AVAC provides high gains in DT, DT_C and FE+DT, with their respective model optima at - (30,30), (60,60) and (50,50). DT shows maximum improvement in energy gains- 89% higher than the Static case. With otherwise low locality but high address repetition, these applications perform better with a smaller Wait Buffer. This can be explained by high read/write burst size and high address repetition. Sysbench shows high gains with the model optimum at (30,30) due to high read/write locality. On the other hand, Apache has similar optimum at (70,50) as the Static case, due to low read/write locality. Both benefit with a larger batch size, providing 3% higher performance gains compared to the Static case.

Fig. 4: Transient simulations for Static and Adaptive RRAM-VAC for HealthFog application (a) Performance Gains and (b) Energy Gains

To demonstrate efficacy of AVAC, we further show the performance and energy gains for a real-life Edge application called HealthFog [tuli2019healthfog]

which provides high accuracy healthcare services using ensemble deep learning. Figure

4 shows the application running in 3 major stages: (T1) the program performs large number of ECG read operations and shares data in real-time with sensors and actuators; (T2) the program performs task scheduling and migration decisions for minimum service-level-agreement violations [Gill2019]; (T3) the program utilizes ensemble deep learning based methods to evaluate the data and generate results like health analysis and automated prescription generation. Gains in static and adaptive cases are same in T1 due to only-read operations. T2 has large number of convolution operations giving high energy gains in both the Static and Adaptive cases, compared to the reference. Further, T3 has many MM-like operations and also bootstrapping processes similar to those in the DT, leading to higher gains (29% performance and 19% energy). Also, Figure 4 highlights how the proposed ML-based model can adapt to shifts in memory access patters to instantly enhance gains.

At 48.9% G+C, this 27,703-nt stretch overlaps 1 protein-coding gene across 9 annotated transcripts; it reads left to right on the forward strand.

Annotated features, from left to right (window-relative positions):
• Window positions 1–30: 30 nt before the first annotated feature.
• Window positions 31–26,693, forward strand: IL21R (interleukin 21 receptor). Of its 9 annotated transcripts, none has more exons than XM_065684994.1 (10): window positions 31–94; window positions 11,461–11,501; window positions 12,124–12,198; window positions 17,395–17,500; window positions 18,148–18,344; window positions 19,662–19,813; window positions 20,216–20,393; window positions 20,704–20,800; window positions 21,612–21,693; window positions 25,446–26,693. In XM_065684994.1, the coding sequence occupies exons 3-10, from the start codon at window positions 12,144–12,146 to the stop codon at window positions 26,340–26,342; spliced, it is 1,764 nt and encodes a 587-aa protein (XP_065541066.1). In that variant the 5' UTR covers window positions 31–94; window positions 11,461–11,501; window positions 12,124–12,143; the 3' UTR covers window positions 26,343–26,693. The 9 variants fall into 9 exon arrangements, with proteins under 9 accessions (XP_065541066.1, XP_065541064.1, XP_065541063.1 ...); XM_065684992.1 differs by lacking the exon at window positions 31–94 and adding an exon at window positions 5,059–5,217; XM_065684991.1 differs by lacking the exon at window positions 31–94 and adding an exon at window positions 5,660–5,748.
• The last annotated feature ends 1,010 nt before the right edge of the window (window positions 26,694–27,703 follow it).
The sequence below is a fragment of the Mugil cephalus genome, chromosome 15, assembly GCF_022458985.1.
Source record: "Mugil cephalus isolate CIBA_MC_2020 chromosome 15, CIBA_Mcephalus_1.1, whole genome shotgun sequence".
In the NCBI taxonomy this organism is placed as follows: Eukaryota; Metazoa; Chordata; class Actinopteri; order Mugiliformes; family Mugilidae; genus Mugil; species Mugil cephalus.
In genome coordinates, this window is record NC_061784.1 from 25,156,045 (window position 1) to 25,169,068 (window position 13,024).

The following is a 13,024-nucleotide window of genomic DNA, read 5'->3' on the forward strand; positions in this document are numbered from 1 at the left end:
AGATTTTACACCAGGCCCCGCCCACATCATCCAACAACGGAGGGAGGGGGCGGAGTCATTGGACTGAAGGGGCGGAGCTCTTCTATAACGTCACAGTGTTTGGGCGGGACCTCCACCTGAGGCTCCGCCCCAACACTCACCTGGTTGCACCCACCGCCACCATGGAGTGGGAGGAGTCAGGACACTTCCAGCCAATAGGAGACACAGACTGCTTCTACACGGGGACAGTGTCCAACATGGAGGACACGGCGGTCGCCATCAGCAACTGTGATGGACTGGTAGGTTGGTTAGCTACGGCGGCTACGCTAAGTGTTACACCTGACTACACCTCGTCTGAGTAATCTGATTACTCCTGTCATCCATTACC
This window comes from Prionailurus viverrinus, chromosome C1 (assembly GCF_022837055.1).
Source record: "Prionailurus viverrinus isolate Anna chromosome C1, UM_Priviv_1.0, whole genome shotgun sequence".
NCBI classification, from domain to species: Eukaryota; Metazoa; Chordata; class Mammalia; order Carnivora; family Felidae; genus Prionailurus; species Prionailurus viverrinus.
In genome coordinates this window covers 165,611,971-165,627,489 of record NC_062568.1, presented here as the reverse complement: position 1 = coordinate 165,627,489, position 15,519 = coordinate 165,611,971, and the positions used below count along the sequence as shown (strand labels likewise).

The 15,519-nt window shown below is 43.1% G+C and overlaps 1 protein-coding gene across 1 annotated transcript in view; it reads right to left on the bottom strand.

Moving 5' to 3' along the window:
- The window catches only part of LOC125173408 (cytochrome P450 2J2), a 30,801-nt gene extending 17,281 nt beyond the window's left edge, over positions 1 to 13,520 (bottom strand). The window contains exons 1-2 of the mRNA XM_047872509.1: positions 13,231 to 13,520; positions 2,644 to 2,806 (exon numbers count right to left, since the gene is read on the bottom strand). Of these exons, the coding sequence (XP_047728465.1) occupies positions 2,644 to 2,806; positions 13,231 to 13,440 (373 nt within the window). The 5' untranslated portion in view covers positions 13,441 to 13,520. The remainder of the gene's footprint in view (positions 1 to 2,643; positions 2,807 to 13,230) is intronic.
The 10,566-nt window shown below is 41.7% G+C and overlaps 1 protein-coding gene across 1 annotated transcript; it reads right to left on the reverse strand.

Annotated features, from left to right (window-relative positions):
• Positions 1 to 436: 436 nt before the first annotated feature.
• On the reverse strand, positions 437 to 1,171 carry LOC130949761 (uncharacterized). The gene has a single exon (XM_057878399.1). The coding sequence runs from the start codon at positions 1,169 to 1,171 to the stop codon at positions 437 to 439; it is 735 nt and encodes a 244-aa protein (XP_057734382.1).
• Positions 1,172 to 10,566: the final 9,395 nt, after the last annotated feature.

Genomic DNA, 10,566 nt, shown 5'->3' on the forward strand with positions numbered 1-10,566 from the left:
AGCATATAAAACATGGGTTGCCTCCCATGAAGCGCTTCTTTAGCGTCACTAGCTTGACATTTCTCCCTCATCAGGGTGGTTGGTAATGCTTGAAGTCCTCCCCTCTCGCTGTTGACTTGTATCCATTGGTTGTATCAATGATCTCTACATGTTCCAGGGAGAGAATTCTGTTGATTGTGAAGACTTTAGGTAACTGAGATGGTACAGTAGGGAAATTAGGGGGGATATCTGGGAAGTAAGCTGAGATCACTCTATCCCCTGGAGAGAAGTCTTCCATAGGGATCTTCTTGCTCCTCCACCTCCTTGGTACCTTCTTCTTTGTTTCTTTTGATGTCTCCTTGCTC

Vi Conclusions

In this work, we proposed the Adaptive RRAM Variability-Aware Controller (AVAC), which uses Machine Learning (ML) techniques to dynamically configure the Wait Buffer and the batch sizes. This not only mitigates the device-to-device variability in RRAMs, but also further optimizes performance and energy dependent on the memory access patters. Gains were simulated for different applications in the Edge/Fog environment, and compared to the Static RRAM-VAC with fixed Wait Buffer and batch sizes. With the considered RRAM technology, AVAC provides up to 94% gains in performance (up to 29% more than the Static case) and up to 99% gains in energy (up to 19% higher than the Static case). The model can dynamically tune operation parameters in complex and varied Edge and Fog applications to maintain the best performance and energy at all times. Other ML models, with dynamic interval sizing can be investigated as part of future work.